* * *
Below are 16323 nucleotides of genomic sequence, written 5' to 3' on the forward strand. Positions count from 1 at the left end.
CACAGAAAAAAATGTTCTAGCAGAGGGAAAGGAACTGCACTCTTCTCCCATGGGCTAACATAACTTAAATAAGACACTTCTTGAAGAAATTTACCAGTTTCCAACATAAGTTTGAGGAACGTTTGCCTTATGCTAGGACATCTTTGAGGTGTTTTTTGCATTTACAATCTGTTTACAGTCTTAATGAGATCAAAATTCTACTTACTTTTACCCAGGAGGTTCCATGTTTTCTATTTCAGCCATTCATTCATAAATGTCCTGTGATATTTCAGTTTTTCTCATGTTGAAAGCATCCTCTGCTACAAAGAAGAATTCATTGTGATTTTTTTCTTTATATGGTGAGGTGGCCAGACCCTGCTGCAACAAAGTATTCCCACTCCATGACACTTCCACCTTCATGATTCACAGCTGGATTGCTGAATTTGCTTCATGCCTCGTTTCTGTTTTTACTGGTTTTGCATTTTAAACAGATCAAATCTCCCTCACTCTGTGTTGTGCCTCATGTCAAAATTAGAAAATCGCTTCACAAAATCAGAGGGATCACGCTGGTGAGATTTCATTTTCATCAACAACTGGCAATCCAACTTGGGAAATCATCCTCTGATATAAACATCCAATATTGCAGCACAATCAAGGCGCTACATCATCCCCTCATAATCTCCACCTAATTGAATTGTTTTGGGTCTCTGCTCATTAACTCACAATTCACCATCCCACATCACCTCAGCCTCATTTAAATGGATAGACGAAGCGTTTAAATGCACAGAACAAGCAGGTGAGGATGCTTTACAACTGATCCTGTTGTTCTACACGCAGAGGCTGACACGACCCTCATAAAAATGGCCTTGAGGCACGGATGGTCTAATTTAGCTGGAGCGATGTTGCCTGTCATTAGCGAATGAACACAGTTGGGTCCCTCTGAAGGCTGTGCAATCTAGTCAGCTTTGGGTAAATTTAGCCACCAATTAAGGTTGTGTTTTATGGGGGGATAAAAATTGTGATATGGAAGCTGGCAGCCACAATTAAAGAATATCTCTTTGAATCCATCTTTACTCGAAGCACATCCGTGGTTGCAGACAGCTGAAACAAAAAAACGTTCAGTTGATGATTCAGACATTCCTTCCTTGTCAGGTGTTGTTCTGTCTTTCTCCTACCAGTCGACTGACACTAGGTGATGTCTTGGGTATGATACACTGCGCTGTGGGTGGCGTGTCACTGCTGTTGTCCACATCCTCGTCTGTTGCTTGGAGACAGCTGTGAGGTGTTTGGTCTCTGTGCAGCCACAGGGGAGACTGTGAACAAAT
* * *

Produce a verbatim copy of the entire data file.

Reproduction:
Below are 16323 nucleotides of genomic sequence, written 5' to 3' on the forward strand. Positions count from 1 at the left end.
CACAGAAAAAAATGTTCTAGCAGAGGGAAAGGAACTGCACTCTTCTCCCATGGGCTAACATAACTTAAATAAGACACTTCTTGAAGAAATTTACCAGTTTCCAACATAAGTTTGAGGAACGTTTGCCTTATGCTAGGACATCTTTGAGGTGTTTTTTGCATTTACAATCTGTTTACAGTCTTAATGAGATCAAAATTCTACTTACTTTTACCCAGGAGGTTCCATGTTTTCTATTTCAGCCATTCATTCATAAATGTCCTGTGATATTTCAGTTTTTCTCATGTTGAAAGCATCCTCTGCTACAAAGAAGAATTCATTGTGATTTTTTTCTTTATATGGTGAGGTGGCCAGACCCTGCTGCAACAAAGTATTCCCACTCCATGACACTTCCACCTTCATGATTCACAGCTGGATTGCTGAATTTGCTTCATGCCTCGTTTCTGTTTTTACTGGTTTTGCATTTTAAACAGATCAAATCTCCCTCACTCTGTGTTGTGCCTCATGTCAAAATTAGAAAATCGCTTCACAAAATCAGAGGGATCACGCTGGTGAGATTTCATTTTCATCAACAACTGGCAATCCAACTTGGGAAATCATCCTCTGATATAAACATCCAATATTGCAGCACAATCAAGGCGCTACATCATCCCCTCATAATCTCCACCTAATTGAATTGTTTTGGGTCTCTGCTCATTAACTCACAATTCACCATCCCACATCACCTCAGCCTCATTTAAATGGATAGACGAAGCGTTTAAATGCACAGAACAAGCAGGTGAGGATGCTTTACAACTGATCCTGTTGTTCTACACGCAGAGGCTGACACGACCCTCATAAAAATGGCCTTGAGGCACGGATGGTCTAATTTAGCTGGAGCGATGTTGCCTGTCATTAGCGAATGAACACAGTTGGGTCCCTCTGAAGGCTGTGCAATCTAGTCAGCTTTGGGTAAATTTAGCCACCAATTAAGGTTGTGTTTTATGGGGGGATAAAAATTGTGATATGGAAGCTGGCAGCCACAATTAAAGAATATCTCTTTGAATCCATCTTTACTCGAAGCACATCCGTGGTTGCAGACAGCTGAAACAAAAAAACGTTCAGTTGATGATTCAGACATTCCTTCCTTGTCAGGTGTTGTTCTGTCTTTCTCCTACCAGTCGACTGACACTAGGTGATGTCTTGGGTATGATACACTGCGCTGTGGGTGGCGTGTCACTGCTGTTGTCCACATCCTCGTCTGTTGCTTGGAGACAGCTGTGAGGTGTTTGGTCTCTGTGCAGCCACAGGGGAGACTGTGAACAAAT